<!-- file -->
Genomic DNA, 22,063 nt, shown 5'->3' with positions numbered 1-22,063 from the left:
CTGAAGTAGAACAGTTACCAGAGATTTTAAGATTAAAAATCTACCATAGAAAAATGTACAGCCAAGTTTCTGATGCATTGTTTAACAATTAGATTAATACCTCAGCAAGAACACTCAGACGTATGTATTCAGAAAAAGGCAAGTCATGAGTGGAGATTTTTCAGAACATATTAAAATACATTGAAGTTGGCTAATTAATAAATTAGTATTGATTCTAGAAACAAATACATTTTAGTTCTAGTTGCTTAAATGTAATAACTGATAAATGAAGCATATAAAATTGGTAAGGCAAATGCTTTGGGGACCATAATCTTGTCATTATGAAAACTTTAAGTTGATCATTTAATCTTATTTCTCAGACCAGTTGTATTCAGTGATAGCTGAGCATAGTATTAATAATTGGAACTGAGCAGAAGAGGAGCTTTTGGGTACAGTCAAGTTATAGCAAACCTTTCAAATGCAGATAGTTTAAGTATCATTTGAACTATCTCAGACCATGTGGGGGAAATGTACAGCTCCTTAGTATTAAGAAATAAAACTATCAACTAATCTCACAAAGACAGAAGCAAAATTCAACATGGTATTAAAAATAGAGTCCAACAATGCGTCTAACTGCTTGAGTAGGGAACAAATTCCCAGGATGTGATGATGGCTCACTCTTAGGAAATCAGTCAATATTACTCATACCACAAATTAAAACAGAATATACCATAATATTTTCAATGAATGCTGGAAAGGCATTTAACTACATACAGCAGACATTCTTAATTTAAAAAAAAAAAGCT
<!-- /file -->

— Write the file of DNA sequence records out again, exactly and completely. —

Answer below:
Genomic DNA, 22,063 nt, shown 5'->3' with positions numbered 1-22,063 from the left:
CTGAAGTAGAACAGTTACCAGAGATTTTAAGATTAAAAATCTACCATAGAAAAATGTACAGCCAAGTTTCTGATGCATTGTTTAACAATTAGATTAATACCTCAGCAAGAACACTCAGACGTATGTATTCAGAAAAAGGCAAGTCATGAGTGGAGATTTTTCAGAACATATTAAAATACATTGAAGTTGGCTAATTAATAAATTAGTATTGATTCTAGAAACAAATACATTTTAGTTCTAGTTGCTTAAATGTAATAACTGATAAATGAAGCATATAAAATTGGTAAGGCAAATGCTTTGGGGACCATAATCTTGTCATTATGAAAACTTTAAGTTGATCATTTAATCTTATTTCTCAGACCAGTTGTATTCAGTGATAGCTGAGCATAGTATTAATAATTGGAACTGAGCAGAAGAGGAGCTTTTGGGTACAGTCAAGTTATAGCAAACCTTTCAAATGCAGATAGTTTAAGTATCATTTGAACTATCTCAGACCATGTGGGGGAAATGTACAGCTCCTTAGTATTAAGAAATAAAACTATCAACTAATCTCACAAAGACAGAAGCAAAATTCAACATGGTATTAAAAATAGAGTCCAACAATGCGTCTAACTGCTTGAGTAGGGAACAAATTCCCAGGATGTGATGATGGCTCACTCTTAGGAAATCAGTCAATATTACTCATACCACAAATTAAAACAGAATATACCATAATATTTTCAATGAATGCTGGAAAGGCATTTAACTACATACAGCAGACATTCTTAATTTAAAAAAAAAAAGCT